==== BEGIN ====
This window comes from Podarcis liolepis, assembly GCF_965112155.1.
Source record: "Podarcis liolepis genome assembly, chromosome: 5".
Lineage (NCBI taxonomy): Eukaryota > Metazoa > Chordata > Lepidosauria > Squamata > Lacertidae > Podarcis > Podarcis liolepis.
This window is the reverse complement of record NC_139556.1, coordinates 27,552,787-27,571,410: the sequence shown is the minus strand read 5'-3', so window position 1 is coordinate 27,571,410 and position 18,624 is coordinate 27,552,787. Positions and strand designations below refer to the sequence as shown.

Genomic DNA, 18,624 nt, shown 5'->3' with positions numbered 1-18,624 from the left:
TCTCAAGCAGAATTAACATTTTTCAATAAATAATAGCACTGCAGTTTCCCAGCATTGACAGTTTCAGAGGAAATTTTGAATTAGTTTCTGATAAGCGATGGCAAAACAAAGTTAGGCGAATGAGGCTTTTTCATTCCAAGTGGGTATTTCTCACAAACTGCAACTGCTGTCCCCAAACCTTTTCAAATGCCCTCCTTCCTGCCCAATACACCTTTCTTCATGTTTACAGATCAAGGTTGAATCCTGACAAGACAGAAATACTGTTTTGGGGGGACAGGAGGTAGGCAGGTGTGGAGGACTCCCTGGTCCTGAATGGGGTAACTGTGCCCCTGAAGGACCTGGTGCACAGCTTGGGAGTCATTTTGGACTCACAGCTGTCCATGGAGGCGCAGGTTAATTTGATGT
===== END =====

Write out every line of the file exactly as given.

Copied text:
This window comes from Podarcis liolepis, assembly GCF_965112155.1.
Source record: "Podarcis liolepis genome assembly, chromosome: 5".
Lineage (NCBI taxonomy): Eukaryota > Metazoa > Chordata > Lepidosauria > Squamata > Lacertidae > Podarcis > Podarcis liolepis.
This window is the reverse complement of record NC_139556.1, coordinates 27,552,787-27,571,410: the sequence shown is the minus strand read 5'-3', so window position 1 is coordinate 27,571,410 and position 18,624 is coordinate 27,552,787. Positions and strand designations below refer to the sequence as shown.

Genomic DNA, 18,624 nt, shown 5'->3' with positions numbered 1-18,624 from the left:
TCTCAAGCAGAATTAACATTTTTCAATAAATAATAGCACTGCAGTTTCCCAGCATTGACAGTTTCAGAGGAAATTTTGAATTAGTTTCTGATAAGCGATGGCAAAACAAAGTTAGGCGAATGAGGCTTTTTCATTCCAAGTGGGTATTTCTCACAAACTGCAACTGCTGTCCCCAAACCTTTTCAAATGCCCTCCTTCCTGCCCAATACACCTTTCTTCATGTTTACAGATCAAGGTTGAATCCTGACAAGACAGAAATACTGTTTTGGGGGGACAGGAGGTAGGCAGGTGTGGAGGACTCCCTGGTCCTGAATGGGGTAACTGTGCCCCTGAAGGACCTGGTGCACAGCTTGGGAGTCATTTTGGACTCACAGCTGTCCATGGAGGCGCAGGTTAATTTGATGT